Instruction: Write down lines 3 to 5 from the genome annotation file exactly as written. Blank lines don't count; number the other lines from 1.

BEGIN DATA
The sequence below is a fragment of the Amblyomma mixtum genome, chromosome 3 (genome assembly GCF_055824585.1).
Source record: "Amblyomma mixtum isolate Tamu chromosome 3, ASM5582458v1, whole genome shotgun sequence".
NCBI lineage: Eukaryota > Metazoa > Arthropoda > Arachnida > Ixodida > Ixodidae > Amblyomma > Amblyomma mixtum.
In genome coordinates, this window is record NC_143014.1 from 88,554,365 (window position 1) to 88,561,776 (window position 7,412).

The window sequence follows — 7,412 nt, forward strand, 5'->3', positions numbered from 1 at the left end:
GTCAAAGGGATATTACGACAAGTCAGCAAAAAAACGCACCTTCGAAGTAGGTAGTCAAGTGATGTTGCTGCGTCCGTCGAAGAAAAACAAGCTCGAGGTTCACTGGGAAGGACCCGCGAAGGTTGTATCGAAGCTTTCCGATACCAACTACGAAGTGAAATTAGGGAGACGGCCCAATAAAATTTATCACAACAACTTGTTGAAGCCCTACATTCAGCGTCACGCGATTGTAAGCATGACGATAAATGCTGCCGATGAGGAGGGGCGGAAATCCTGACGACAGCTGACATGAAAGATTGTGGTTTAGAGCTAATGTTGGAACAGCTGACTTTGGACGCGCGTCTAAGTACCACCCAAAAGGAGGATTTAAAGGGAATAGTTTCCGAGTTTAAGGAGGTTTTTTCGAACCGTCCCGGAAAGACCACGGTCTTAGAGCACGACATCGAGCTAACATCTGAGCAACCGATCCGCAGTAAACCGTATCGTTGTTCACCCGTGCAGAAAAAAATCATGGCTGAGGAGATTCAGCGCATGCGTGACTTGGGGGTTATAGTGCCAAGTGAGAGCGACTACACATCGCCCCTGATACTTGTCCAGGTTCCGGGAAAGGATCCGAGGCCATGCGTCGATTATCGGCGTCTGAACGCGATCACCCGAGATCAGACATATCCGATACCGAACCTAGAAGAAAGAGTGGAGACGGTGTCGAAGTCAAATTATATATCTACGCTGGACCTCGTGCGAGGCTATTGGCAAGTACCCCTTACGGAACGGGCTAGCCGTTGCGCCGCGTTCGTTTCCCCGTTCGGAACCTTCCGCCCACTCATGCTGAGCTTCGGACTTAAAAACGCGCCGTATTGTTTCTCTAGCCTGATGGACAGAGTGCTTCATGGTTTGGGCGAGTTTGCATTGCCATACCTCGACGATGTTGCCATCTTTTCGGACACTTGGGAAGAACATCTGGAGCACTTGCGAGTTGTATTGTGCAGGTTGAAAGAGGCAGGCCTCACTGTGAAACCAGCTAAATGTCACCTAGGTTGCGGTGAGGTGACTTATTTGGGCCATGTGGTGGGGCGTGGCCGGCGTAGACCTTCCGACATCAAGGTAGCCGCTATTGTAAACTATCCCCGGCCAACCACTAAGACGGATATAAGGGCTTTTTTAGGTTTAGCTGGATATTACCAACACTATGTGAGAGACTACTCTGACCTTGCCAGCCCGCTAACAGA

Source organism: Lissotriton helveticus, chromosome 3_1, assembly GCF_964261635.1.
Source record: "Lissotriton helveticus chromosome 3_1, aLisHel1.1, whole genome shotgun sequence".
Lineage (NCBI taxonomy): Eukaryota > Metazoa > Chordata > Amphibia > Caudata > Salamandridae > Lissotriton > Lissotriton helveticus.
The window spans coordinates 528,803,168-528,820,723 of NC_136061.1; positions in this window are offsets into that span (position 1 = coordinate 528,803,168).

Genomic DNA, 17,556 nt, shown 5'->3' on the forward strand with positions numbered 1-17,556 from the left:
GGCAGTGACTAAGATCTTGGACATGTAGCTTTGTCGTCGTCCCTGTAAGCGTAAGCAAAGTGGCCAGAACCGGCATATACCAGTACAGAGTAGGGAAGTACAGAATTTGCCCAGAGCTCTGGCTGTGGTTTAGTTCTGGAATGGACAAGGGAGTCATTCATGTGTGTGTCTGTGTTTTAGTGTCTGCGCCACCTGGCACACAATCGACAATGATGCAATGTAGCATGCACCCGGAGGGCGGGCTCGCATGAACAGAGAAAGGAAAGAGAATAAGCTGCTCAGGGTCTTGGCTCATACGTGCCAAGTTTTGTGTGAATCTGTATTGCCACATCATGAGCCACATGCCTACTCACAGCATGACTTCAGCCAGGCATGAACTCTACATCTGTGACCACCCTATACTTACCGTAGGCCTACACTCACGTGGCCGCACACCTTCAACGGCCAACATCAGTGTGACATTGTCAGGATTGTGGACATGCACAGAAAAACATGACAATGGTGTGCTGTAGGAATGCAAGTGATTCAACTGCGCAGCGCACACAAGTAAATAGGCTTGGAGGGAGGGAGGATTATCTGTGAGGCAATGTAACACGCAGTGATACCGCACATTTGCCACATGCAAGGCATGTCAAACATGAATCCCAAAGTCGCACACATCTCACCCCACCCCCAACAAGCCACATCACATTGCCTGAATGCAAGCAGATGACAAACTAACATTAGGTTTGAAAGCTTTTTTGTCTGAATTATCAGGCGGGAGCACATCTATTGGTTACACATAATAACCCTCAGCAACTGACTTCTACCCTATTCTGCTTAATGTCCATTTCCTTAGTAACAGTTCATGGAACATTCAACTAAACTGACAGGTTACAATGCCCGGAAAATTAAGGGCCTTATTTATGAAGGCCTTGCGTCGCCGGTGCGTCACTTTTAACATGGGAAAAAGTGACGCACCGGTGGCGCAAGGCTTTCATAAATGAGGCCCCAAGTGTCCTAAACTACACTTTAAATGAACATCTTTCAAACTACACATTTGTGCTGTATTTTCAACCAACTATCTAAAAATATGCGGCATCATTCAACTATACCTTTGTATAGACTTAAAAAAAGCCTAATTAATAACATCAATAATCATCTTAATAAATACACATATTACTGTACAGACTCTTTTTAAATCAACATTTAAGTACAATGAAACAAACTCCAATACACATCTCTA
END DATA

NCBI lineage: Eukaryota > Metazoa > Arthropoda > Arachnida > Ixodida > Ixodidae > Amblyomma > Amblyomma mixtum.
In genome coordinates, this window is record NC_143014.1 from 88,554,365 (window position 1) to 88,561,776 (window position 7,412).

The window sequence follows — 7,412 nt, forward strand, 5'->3', positions numbered from 1 at the left end: